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Claudia Karvan on how motherhood changes creativity.

The following is an unedited extract of ‘Motherhood and Creativity. The Divided Heart’, by Rachel Power.

For women of my generation, Claudia Karvan is the actor we have grown up with. From her movies High Tide, The Big Steal and The Heartbreak Kid, to her roles in some of the country’s most successful television series, including The Secret Life of Us, Love My Way and The Time of Our Lives, her characters’ lives have mirrored ours across the years. The fact that she has largely remained in Australia throughout her career makes this particularly the case. Claudia is the mother of two children, Audrey and Albee, with environmental engineer Jeremy Sparks, and stepmother to his daughter, Holiday. As a child, Claudia’s mother and stepfather ran the ultra-cool, bohemian nightclub Arthur’s, in Kings Cross, and the family lived in a part of Sydney considered so dubious that her school declared it permanently ‘out of bounds’. Having been brought up in such colourful circumstances, I ask if her childhood has had a strong influence on her professional life or on her parenting.

Claudia Karvan
Claudia and her son Albee. Image via Getty

‘Both,’ Claudia answers. ‘I think what I got to see through my childhood was human beings with their facades removed a lot. So there was no suburban pretence; it was all on show. That absolutely helps you as a performer, because you get to know human beings and you get to see drama. But as a parent, it’s made me realise how important consistency and security are.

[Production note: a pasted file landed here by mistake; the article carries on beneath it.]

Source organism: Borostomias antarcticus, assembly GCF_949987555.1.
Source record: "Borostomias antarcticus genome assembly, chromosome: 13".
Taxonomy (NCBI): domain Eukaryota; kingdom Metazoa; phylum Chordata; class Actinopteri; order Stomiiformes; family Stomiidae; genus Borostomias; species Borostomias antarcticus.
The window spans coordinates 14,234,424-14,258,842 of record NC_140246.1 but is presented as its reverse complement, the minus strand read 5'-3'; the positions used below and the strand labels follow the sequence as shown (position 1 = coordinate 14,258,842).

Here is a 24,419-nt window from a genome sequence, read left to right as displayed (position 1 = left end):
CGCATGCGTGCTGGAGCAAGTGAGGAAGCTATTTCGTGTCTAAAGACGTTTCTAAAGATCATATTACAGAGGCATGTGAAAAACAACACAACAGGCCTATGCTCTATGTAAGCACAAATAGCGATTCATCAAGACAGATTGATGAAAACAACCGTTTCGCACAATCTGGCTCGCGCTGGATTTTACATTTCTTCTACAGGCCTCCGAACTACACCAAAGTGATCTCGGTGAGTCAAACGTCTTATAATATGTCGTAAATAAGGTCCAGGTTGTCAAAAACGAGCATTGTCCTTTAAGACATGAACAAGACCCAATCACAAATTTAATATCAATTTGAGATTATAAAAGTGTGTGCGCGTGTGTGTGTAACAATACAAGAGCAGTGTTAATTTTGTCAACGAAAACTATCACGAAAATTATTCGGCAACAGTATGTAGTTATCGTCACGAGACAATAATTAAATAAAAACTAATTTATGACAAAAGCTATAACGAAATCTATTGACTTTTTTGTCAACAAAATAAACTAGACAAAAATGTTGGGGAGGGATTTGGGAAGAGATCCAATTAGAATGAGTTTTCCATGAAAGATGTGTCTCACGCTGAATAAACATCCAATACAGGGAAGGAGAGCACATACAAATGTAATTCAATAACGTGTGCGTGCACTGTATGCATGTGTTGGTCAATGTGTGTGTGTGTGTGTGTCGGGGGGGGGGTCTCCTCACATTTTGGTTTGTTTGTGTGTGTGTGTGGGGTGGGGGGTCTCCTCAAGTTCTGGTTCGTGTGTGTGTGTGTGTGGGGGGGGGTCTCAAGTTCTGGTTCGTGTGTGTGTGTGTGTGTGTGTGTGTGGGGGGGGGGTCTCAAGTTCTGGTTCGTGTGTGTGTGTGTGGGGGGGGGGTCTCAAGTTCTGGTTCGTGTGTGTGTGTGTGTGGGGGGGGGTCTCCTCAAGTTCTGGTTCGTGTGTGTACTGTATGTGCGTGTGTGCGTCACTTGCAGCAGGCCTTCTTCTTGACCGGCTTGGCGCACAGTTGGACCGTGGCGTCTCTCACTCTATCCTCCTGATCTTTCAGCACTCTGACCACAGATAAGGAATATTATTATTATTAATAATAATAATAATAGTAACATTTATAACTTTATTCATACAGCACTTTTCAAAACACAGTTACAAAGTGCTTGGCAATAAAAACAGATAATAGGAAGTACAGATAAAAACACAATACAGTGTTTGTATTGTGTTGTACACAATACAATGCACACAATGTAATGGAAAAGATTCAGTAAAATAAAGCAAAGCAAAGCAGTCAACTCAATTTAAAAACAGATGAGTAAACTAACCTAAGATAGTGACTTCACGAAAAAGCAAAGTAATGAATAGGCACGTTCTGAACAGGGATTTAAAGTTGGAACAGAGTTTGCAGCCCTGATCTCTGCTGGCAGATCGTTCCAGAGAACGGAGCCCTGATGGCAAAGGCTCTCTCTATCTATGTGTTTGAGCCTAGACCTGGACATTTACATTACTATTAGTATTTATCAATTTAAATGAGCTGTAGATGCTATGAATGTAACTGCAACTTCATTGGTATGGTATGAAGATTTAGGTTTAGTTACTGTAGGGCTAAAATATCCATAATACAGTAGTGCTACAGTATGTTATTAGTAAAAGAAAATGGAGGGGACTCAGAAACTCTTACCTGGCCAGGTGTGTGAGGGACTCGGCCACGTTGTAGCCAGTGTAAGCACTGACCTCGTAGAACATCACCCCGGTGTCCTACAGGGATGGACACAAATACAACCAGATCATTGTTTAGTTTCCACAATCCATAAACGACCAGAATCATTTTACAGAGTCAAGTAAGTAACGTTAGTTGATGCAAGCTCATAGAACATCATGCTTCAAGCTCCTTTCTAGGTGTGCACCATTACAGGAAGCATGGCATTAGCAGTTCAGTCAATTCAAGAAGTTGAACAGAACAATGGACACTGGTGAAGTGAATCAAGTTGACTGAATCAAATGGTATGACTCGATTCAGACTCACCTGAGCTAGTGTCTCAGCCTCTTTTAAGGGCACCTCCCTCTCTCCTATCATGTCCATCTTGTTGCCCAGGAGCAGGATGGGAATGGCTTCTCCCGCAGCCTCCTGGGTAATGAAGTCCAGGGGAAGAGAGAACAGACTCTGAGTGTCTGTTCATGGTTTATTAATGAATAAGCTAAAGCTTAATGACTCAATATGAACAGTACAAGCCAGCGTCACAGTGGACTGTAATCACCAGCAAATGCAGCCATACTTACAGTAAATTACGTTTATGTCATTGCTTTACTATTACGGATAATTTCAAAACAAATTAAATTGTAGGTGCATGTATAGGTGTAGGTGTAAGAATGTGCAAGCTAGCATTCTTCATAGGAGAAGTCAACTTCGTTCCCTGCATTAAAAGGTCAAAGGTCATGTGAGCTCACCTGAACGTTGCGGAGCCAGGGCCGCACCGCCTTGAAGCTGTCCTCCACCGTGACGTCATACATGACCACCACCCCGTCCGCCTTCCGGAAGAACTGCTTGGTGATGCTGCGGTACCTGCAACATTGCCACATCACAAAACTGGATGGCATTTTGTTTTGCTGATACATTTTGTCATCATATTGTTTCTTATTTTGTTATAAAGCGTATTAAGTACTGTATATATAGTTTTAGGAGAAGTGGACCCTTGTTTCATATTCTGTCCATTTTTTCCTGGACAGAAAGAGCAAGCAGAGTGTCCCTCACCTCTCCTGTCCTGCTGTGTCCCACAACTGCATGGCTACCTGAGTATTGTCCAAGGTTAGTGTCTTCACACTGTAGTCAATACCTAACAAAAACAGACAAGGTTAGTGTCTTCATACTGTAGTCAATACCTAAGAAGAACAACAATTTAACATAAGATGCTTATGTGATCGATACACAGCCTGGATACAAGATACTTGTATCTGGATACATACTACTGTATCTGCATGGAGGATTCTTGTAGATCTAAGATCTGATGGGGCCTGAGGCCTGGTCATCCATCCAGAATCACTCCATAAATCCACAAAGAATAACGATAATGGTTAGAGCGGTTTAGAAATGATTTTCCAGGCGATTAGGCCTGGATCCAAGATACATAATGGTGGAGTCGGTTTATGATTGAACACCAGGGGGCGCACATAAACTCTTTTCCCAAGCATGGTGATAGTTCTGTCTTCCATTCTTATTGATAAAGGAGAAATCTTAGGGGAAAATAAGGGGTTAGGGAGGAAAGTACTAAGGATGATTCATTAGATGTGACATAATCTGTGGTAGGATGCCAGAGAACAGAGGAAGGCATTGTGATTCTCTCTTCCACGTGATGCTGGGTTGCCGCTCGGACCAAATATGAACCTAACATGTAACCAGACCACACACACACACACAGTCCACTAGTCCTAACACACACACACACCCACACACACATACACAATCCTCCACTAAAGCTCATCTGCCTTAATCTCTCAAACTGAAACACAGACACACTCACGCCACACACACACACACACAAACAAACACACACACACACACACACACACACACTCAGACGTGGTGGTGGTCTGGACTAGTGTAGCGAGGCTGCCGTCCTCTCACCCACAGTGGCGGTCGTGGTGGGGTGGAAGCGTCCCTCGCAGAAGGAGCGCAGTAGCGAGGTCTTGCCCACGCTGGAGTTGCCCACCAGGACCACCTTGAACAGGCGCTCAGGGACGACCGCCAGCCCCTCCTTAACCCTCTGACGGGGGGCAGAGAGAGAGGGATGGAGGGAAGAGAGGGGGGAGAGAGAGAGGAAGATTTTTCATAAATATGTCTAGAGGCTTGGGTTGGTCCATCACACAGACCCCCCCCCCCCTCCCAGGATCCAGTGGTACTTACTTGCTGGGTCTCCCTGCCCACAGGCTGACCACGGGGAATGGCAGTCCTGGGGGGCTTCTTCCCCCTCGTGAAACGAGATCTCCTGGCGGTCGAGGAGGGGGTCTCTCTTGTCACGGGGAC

‘It’s funny, I’m talking to you as a parent, but I feel more like a daughter now, at this stage of my life. I’m at least halfway through the major parenting years, but now my role as a daughter is becoming the competing or dominant one, and probably will be until my mother’s mortality kicks in.’

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‘Before having children, I imagine all that that time you spend just waiting around on film and TV sets might be a kind of luxury,’ I suggest, ‘but once you’ve got kids, and your time becomes so precious, it must be really irritating.’ ‘That’s a very good point. Because one of the gloriously indulgent natures of acting, particularly when you’re in your twenties, is that you have all this down time just sitting around in your trailer. I read so much! Now it’s frustrating, because if you’re not working you want to be with the kids. It’s as black and white as that. Or even if you are working, you often just want to be with the kids. And the longer you’re not with them, the less sense the world seems to make. I bring them on set sometimes, so they can just get bored with me. You just want to touch them and hold them and look at them – it’s a chemical reaction that you get addicted to and that you need.'

‘Has that made you more discriminating about what you’ll take on?’ ‘Yes. I’ve always been discriminating, but when the kids were little the absolute non-negotiable was that the work had to be in Sydney, because I didn’t want to be away. I don’t want to move them around a lot and my husband, Jez, has got his work. So Love My Way and Spirited were created specifically for Sydney. Time of Our Lives is the first gig I’ve done outside of Sydney and that was really very hard. It takes its toll, being away. I was away a maximum of three days a week for two to three months, and it’s just not worth it.’